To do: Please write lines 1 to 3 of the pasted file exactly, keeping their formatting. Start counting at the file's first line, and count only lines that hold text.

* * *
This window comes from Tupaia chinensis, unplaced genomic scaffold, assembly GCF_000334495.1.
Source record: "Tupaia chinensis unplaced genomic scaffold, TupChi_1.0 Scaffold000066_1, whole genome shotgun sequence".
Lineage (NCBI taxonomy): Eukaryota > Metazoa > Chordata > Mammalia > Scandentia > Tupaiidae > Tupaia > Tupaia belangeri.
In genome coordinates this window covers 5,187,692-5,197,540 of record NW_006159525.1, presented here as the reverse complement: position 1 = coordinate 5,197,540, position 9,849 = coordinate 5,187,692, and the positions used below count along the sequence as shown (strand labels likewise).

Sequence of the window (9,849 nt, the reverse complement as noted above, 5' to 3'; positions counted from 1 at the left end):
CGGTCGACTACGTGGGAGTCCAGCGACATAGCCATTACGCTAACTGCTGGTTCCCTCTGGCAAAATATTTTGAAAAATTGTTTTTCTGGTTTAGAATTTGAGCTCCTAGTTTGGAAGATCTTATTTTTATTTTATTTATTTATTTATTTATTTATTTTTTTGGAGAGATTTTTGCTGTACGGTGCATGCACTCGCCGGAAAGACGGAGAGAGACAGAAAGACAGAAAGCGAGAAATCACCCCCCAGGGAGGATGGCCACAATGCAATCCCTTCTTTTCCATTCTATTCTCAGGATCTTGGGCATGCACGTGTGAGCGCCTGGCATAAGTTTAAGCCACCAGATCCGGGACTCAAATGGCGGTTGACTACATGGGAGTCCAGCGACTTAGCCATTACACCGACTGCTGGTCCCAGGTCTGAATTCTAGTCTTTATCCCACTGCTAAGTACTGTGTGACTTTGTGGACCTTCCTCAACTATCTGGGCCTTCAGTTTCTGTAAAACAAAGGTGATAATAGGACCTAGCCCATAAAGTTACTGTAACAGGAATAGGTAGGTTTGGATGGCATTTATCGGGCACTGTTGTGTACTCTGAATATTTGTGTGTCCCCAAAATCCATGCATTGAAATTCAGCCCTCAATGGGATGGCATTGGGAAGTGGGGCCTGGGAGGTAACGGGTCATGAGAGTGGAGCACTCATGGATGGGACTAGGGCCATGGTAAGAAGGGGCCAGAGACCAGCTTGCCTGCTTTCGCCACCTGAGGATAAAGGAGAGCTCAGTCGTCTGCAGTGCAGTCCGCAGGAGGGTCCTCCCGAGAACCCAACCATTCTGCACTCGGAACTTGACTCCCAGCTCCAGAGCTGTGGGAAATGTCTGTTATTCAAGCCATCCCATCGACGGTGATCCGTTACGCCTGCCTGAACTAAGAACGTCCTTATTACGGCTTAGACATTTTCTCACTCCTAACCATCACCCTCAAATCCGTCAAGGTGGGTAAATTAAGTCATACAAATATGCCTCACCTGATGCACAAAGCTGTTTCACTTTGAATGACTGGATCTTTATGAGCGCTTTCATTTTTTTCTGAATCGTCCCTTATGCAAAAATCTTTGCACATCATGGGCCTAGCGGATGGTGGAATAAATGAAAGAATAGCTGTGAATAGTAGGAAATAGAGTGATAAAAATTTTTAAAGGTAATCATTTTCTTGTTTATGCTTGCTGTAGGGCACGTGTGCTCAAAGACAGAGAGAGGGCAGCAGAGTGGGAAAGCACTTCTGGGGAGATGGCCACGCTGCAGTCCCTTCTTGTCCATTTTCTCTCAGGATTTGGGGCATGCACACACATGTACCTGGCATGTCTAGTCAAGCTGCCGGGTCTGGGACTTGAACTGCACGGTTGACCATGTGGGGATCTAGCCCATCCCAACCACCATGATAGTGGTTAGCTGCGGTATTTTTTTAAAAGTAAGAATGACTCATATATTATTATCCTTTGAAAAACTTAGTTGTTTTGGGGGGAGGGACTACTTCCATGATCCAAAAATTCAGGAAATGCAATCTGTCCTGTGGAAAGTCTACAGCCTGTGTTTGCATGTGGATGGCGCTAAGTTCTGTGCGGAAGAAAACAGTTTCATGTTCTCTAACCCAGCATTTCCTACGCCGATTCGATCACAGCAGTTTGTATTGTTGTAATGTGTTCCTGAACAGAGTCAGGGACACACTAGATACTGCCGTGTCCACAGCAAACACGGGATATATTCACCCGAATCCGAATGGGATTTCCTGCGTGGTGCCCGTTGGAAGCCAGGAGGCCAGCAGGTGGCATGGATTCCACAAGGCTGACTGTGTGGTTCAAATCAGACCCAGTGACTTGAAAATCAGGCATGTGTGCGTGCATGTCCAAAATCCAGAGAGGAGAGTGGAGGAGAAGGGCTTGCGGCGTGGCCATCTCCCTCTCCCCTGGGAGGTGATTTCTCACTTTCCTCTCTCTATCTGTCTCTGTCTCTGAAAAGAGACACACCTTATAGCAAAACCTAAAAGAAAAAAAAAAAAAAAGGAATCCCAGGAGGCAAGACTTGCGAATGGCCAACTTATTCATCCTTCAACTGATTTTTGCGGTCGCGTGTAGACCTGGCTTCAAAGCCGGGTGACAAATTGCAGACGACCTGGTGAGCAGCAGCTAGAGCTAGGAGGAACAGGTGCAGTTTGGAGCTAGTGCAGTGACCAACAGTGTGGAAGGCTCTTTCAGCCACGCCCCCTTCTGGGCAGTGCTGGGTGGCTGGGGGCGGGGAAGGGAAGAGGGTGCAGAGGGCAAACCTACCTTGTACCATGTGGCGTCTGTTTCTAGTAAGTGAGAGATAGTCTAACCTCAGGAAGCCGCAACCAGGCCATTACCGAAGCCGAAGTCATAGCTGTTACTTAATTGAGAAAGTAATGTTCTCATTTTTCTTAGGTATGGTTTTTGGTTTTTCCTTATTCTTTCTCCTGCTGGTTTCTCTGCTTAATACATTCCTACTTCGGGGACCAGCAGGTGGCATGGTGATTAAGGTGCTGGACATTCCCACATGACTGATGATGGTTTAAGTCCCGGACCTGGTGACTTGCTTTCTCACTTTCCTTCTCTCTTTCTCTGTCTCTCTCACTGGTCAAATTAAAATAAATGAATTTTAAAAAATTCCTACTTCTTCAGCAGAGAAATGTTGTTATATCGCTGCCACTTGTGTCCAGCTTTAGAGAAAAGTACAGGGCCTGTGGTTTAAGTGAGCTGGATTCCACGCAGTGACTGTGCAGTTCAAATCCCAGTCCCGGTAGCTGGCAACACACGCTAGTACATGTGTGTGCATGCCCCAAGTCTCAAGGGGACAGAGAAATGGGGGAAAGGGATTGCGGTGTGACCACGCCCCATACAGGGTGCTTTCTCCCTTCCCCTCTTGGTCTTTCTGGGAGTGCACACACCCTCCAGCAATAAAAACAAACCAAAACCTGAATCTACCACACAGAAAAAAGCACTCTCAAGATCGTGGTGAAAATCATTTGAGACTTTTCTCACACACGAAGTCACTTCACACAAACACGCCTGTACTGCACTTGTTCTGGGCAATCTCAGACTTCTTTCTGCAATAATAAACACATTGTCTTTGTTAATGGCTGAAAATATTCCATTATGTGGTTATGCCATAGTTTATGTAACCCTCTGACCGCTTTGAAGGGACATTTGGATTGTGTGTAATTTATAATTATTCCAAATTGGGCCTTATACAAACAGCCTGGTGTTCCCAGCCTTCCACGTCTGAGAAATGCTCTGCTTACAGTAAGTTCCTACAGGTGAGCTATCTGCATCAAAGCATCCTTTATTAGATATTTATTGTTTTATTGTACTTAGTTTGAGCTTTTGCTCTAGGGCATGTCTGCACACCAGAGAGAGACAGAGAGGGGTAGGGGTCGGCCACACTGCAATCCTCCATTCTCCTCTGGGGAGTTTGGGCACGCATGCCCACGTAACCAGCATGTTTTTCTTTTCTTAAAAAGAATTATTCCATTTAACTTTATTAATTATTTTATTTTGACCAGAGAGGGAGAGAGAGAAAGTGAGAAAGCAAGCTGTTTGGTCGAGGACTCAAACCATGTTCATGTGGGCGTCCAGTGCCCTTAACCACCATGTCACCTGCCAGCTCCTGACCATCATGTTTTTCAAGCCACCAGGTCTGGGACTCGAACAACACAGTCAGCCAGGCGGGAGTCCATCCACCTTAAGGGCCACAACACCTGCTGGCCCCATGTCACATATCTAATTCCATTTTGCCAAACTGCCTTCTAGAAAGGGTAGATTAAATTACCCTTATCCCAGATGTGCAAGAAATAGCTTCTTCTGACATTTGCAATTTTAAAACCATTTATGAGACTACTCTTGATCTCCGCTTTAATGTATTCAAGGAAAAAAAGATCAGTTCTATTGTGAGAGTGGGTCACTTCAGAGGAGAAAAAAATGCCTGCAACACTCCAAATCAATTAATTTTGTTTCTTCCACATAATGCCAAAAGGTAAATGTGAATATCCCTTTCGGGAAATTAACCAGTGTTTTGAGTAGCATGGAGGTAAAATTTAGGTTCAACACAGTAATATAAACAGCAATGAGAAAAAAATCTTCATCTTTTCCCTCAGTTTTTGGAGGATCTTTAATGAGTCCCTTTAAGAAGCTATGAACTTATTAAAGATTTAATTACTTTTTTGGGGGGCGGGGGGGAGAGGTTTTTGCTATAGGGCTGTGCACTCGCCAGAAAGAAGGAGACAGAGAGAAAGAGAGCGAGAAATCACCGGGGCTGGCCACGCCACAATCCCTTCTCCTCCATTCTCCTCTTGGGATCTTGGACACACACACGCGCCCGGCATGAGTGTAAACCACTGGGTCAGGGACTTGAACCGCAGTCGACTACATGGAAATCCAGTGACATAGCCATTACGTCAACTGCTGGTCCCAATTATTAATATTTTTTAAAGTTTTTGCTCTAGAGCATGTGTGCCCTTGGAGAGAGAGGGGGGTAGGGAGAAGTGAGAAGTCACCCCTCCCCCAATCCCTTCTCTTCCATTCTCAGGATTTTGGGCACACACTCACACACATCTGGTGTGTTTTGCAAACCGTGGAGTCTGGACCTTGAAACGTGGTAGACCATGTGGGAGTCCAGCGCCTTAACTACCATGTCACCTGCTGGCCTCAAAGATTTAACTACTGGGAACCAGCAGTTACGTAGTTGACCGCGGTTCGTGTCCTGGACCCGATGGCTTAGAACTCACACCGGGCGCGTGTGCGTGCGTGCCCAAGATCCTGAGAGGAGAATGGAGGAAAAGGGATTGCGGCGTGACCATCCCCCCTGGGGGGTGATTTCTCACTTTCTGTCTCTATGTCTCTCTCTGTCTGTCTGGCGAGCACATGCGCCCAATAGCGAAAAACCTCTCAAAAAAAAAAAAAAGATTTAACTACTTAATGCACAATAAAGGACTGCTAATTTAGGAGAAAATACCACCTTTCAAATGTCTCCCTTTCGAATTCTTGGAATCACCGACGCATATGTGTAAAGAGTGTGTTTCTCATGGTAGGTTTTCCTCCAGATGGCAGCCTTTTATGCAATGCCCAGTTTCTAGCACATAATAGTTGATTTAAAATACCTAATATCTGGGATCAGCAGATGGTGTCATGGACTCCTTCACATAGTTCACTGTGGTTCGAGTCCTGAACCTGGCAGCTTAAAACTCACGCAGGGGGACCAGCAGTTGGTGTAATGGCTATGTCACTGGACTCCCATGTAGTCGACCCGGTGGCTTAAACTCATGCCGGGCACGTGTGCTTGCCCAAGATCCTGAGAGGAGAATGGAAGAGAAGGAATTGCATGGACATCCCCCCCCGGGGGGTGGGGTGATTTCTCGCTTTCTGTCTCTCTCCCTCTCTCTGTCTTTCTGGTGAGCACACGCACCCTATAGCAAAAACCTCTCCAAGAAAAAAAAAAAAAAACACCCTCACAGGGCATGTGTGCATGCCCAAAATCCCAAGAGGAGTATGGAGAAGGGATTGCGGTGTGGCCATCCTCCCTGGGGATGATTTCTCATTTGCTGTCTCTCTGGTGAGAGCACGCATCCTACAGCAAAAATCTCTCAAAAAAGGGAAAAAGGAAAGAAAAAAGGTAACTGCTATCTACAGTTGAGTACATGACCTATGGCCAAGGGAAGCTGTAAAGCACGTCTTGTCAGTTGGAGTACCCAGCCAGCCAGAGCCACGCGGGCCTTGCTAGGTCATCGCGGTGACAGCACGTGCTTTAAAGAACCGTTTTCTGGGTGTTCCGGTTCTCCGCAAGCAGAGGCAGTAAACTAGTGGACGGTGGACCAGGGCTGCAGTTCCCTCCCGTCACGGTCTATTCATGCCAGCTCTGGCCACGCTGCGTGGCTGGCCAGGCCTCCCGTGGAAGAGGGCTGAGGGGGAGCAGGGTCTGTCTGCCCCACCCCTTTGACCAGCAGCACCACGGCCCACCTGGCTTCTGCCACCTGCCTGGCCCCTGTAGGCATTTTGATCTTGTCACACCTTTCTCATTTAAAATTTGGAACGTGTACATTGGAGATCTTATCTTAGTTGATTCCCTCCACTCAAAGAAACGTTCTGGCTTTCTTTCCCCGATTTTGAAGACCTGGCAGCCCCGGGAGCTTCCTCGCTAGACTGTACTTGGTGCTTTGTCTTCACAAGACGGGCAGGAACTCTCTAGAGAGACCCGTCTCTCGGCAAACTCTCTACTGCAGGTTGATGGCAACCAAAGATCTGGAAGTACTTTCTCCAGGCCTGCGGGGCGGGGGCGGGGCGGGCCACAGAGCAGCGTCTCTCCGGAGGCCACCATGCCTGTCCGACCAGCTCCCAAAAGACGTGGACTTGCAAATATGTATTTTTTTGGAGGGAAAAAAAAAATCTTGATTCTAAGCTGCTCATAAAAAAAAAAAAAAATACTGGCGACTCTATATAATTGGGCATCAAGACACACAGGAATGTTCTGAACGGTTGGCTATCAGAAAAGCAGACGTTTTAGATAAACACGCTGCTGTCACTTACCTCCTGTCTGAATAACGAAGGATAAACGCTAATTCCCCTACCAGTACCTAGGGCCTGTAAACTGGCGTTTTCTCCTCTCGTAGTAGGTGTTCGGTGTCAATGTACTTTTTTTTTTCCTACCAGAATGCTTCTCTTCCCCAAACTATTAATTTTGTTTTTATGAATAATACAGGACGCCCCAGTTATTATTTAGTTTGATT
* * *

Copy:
This window comes from Tupaia chinensis, unplaced genomic scaffold, assembly GCF_000334495.1.
Source record: "Tupaia chinensis unplaced genomic scaffold, TupChi_1.0 Scaffold000066_1, whole genome shotgun sequence".
Lineage (NCBI taxonomy): Eukaryota > Metazoa > Chordata > Mammalia > Scandentia > Tupaiidae > Tupaia > Tupaia belangeri.